Back away from your concrete mixers and take a road trip to the Jersey shore.
That’s the advice Coney Island gadfly Judd Fischler has for Parks Department officials bent on using concrete and synthetic materials to repair the world-famous, wooden Riegelmann Boardwalk.
“The design of the planks on the Coney Island boardwalk is not proper,” said Fischler, president of the 60th Precinct Community Council. “They should go down to Atlantic City to see how they do it.”
Parks Department officials have all but given up on using wood to repair sections of the walkway, stating that it would be environmentally unfriendly and fiscally unsustainable.
“We can’t continue to build the boardwalk the way we’ve been building it,” said Brooklyn Parks Chief of Staff Marty Maher.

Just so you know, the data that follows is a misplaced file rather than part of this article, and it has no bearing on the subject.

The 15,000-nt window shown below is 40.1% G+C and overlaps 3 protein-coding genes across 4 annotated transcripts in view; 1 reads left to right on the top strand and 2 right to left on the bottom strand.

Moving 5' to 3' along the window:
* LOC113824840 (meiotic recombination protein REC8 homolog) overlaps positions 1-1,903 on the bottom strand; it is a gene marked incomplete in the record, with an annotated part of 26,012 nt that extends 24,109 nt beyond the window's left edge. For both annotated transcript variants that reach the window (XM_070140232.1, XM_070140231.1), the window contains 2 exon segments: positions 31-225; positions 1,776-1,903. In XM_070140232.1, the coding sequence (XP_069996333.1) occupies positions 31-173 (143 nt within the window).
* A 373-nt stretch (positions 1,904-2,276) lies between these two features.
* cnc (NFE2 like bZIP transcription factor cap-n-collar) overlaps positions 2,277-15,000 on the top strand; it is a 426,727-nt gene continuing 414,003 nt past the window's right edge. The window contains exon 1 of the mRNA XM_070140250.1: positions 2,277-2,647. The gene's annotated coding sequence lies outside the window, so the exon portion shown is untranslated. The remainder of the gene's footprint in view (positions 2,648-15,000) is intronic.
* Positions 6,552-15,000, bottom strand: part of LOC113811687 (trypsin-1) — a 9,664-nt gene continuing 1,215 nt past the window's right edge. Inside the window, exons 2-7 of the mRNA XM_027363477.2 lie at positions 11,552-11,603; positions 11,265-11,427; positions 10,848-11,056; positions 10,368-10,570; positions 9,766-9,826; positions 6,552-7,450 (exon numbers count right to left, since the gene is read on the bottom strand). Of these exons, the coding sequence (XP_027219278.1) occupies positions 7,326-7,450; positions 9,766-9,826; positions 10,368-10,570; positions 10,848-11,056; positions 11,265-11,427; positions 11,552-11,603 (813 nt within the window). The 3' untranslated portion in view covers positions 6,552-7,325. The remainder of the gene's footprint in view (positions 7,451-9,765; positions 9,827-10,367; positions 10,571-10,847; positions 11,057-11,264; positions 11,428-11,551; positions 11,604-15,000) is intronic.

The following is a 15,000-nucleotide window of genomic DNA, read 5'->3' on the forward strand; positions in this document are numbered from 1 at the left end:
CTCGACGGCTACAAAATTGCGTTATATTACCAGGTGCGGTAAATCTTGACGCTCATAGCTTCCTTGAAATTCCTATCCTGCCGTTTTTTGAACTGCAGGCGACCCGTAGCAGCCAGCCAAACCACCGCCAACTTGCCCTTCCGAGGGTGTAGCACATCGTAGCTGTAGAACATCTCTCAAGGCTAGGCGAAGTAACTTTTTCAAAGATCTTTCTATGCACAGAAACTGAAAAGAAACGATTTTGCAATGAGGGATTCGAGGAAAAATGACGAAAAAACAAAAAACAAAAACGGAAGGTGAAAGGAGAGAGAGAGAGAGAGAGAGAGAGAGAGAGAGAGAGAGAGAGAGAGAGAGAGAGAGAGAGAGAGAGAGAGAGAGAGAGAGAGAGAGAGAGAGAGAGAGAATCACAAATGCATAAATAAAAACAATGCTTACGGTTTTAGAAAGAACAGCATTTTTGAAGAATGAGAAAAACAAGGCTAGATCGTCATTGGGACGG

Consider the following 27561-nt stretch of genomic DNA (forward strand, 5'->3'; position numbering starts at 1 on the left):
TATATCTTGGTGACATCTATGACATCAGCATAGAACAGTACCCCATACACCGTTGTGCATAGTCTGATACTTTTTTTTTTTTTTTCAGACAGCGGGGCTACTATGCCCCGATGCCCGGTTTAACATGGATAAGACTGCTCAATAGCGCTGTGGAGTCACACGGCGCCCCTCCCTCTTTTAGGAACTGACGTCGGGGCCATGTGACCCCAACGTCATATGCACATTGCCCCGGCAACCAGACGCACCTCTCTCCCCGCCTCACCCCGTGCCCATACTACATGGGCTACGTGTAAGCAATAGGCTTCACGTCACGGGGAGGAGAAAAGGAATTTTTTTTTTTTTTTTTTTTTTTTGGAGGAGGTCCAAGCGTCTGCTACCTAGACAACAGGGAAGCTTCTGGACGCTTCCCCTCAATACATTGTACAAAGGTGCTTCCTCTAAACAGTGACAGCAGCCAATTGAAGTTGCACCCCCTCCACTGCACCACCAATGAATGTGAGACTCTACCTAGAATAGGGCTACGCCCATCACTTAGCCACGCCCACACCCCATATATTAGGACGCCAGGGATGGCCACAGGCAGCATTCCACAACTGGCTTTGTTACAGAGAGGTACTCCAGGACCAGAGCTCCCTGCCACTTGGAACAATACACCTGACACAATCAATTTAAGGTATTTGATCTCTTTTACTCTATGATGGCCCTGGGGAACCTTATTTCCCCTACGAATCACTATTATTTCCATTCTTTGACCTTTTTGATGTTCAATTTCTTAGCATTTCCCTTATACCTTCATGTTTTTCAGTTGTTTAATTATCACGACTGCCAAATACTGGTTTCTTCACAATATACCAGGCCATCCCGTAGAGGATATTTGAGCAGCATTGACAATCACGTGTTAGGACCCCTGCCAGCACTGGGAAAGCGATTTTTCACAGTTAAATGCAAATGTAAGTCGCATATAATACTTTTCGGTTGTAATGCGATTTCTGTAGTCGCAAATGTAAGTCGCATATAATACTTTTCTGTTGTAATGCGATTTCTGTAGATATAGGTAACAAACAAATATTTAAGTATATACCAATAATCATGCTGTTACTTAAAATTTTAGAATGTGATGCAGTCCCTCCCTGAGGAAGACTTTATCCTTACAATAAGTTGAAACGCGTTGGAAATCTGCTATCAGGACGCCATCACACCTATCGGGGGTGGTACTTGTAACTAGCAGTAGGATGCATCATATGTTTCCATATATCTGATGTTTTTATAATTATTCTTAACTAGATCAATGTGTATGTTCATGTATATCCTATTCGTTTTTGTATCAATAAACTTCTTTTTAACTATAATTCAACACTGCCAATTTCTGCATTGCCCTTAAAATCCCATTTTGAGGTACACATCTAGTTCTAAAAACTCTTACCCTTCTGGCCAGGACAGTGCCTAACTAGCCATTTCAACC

But cash-strapped Atlantic City planners are struggling as well, and they aren’t about to forego the wood on their world-famous boardwalk.
“I don’t know that we would want to change the composition of the boardwalk.” Atlantic City engineer John Feairheller said.
Atlantic City’s four-mile seaside path is supported with a concrete and timber sub-structure but, according to Fischler, the secret to the span’s resilience — and something that he says should be tried in Brooklyn — is the distinctive, uninterrupted herringbone layout of its planks.
Fischler figures Atlantic City’s wooden planks are longer and therefore present fewer opportunities for boards to pop up.
“Redesign it here the way those boards are put down there,” he said.
The city, however, remains high on concrete, touting its strength, durability and low-maintenance — but Fischler isn’t buying it.
“It’s an immediate fix, but what happens when it starts to crack?” he wondered.
To answer that, we went to Manhattan Beach, where a poorly maintained cement boardwalk is already in place (see sidebar below), and offers a look at things to come.